Social Media

The early 2000s saw a rise of several of the social platforms we still use today—Facebook, Twitter and Linkedin. However, it took several years for them to pick up speed and amass a variety of users. Around 2013, marketers began to see these platforms as more than just social networks. Facebook began to partner with data analysts like Epsilon and Datalogix to get full profiles on each of their users—an invaluable tool for advertisers. Now, each of Facebook’s 2.37 billion users can be tracked by over 1,500 individualized data points. 

Nowadays, your Facebook profile is an open book to advertisers seeking to sell you the perfect product. Facebook’s data tracking can pick up on your demographic and personality based on your search terms and posts. Advertisers can then place you in niche groups and create targeted ads tailored to your specific interests. For example, a craft store in Portland can set up their own audience and target moms in Oregon who have kids between the ages of 3 and 12.


Marketing has always sought out the consumer, seeking to integrate ads in native situations that can almost feel natural. The digital space has not altered this end goal but has introduced several key learnings to keep afloat in a digital media-driven society. 


  • Consumer Dominance has been imperative ever since the rise of marketing. People want to buy from companies who they trust and who support their efforts. Customer service and interaction have become integrated into every successful campaign. Additionally, brands must do consistent market research to determine what their consumers want. The millennial market, now the leading group on consumers, looks for businesses that foster connection and relationships. Brands that treat their consumers as collaborators have truly begun to thrive within this market.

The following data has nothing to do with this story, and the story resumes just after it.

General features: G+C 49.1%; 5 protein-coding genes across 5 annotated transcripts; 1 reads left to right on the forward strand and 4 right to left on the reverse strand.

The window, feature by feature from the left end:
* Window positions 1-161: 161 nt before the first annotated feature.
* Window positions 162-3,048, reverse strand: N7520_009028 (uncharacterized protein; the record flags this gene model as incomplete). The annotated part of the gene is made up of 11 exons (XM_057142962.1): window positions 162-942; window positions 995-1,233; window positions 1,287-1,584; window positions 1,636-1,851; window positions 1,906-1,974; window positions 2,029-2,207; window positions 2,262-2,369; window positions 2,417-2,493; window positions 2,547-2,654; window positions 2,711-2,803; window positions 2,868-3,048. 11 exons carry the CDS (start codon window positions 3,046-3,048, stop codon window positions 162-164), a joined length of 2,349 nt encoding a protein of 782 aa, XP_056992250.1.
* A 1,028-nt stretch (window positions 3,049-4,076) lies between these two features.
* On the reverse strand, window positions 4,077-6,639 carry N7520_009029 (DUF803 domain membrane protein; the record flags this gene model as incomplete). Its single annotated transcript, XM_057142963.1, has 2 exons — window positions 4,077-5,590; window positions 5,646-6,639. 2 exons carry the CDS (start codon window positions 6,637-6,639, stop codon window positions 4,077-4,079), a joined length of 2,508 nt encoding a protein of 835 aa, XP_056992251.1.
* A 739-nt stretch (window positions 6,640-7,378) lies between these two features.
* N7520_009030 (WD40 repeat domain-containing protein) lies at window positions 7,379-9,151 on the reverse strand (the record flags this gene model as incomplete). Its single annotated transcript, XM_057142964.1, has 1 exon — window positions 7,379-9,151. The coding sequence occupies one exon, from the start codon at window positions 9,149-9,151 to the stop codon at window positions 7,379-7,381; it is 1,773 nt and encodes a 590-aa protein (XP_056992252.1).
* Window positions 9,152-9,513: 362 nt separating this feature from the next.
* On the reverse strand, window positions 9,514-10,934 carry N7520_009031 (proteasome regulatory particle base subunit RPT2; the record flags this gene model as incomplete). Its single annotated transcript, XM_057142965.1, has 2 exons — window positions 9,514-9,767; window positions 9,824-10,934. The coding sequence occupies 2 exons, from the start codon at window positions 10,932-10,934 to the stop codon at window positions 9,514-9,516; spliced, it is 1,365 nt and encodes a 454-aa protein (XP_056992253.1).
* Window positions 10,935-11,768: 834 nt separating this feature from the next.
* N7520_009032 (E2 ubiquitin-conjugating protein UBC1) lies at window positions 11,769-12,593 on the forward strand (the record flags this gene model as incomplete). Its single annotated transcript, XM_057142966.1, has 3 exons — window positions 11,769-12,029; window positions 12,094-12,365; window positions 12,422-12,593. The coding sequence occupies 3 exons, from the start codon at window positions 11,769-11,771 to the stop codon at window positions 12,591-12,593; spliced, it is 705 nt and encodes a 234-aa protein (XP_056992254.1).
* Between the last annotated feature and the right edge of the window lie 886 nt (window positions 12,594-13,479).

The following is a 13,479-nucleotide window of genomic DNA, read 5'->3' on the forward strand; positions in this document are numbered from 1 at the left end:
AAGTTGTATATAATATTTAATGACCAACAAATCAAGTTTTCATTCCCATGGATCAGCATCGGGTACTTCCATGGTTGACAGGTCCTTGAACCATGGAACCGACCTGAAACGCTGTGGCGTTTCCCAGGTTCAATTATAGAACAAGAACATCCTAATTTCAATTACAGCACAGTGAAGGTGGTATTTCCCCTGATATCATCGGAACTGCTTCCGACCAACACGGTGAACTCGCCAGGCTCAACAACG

• Expected Immediacy. The average person spends four hours a day on their smartphones and has grown to trust digital media for real-time updates. Brands can play on this by creating social statuses that parody or acknowledge current events. Additionally, marketing automation has almost become imperative for brands juggling multiple platforms. The average person has seven social media accounts, up from just three accounts in 2014. Their consumers expect consistent updates across all forms of media they use—which soon becomes a job for more than one person. 
  • Targeted Messages. Digital marketing introduced infinite targeting possibilities. Brands are able to dissect their market into individual demographics from location, age, ethnicity, occupation, interests and more. These targeted ads are able to influence decisions easier than traditional ads. 
  • Influencer Marketing. Influencers have experienced an unprecedented rise, quickly becoming the fastest growing brand activation channel. In fact, in 2017, influencer marketing was used by 86 per cent of businesses. These influencers are just normal people who use social media to foster a personal connection with their followers. They are seen by their followers as real-life customers who can share authentic reviews. They have the trust of thousands of consumers with buying power, making influencers an extremely valuable marketing tool. 


It’s clear that digital marketing has found success in an ever-changing market and will probably look completely different in the next five years. However, the root of all marketing is still the same—foster a relationship with the consumer to raise brand awareness. It’s a tried and true technique that will journey into any new digital marketing techniques that arise.